“It took research and planning from the AHA and ACS combined with a lot of one-on-one meetings to convince civic leaders that their communities wanted this,” Bowen added.

The movement built up slowly, with the cities of Edinburg, Pharr and Mission creating smoke-free ordinances from 2014-2016. Then in 2017, momentum took over, with at least one ordinance a month being passed.

Having coalition members committed to creating smoke-free communities was the major factor in making Hidalgo County virtually smoke-free. Every agenda, handout, or email from members included updates on what was happening in cities. So when McAllen had a public hearing, they had over 200 people show up.

The coalition realizes that even with this success, their work is not over.

“There will always be more work, there will always be opportunities,” said Mrs. Bowen. “We hope the community is proud and will take ownership of some projects to continue working on enforcement and implementation.”

Texans Standing Tall understands that passing and enforcing comprehensive smoke-free ordinances is hard work, but we also believe that Texas cities are up to the challenge of implementing changes that help create healthier, safer communities – Gilda Bowen and the Hidalgo County TPCC are living proof of that. If you’re interested in learning more about passing a comprehensive smoke-free ordinance in your community, please contact Steve Ross at sross@TexansStandingTall.org.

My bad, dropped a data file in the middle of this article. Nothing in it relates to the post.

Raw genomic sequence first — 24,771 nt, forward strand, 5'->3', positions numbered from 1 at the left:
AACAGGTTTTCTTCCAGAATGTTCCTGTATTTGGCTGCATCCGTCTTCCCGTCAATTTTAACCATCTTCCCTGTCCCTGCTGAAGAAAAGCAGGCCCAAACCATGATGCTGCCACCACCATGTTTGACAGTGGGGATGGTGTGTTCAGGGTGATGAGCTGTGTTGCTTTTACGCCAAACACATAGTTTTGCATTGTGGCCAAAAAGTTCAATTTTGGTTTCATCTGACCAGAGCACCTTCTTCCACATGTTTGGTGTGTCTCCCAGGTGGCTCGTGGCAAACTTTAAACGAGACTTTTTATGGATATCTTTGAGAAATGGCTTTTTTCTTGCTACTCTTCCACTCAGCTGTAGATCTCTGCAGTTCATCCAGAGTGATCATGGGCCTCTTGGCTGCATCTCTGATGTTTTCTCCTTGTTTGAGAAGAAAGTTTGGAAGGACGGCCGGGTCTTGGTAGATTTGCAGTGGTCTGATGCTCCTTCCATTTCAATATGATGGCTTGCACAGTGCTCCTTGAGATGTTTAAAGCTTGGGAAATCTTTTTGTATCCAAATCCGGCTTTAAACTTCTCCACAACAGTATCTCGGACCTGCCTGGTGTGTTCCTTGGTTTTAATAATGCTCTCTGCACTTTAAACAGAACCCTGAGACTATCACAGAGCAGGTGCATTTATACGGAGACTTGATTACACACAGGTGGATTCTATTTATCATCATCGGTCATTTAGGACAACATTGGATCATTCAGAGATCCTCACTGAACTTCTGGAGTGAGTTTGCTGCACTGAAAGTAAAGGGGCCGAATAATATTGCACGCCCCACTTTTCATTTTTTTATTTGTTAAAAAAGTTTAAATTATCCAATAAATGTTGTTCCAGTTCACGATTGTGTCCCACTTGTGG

No Ifs, Ands, or (Cigarette) Butts About It

 

School’s out for summer. For many families, spending more time outdoors is a big part of their summertime agenda.

Our Texas parks and beaches are at peak demand for the next several weeks, so it’s a good time to remind everyone about outdoor smoke-free ordinances and why they matter.

Even outdoors, children and adults are affected by secondhand smoke. Asthma attacks, eye irritation, headaches, and ear issues are just some of the effects of secondhand smoke. But it isn’t just an afternoon at the park that is concerning. A 2006 Surgeon General’s Report outlined the dangers of prolonged exposure to secondhand smoke, which include cancer and heart disease in addition to asthma and other respiratory issues. While most studies about secondhand smoke are directly related to indoor exposure, more recent studies have shown that secondhand exposure outdoors can be significant.

Because we know now there is no safe level of secondhand smoke, many communities are looking at expanding their smoke-free policies to include outdoor spaces as well. In addition to protecting people from secondhand smoke, outdoor smoking ordinances can also be helpful to individuals who are trying to quit smoking by eliminating triggers.

They also send an important message to our kids that smoking is not a community norm, which can help prevent later tobacco usage.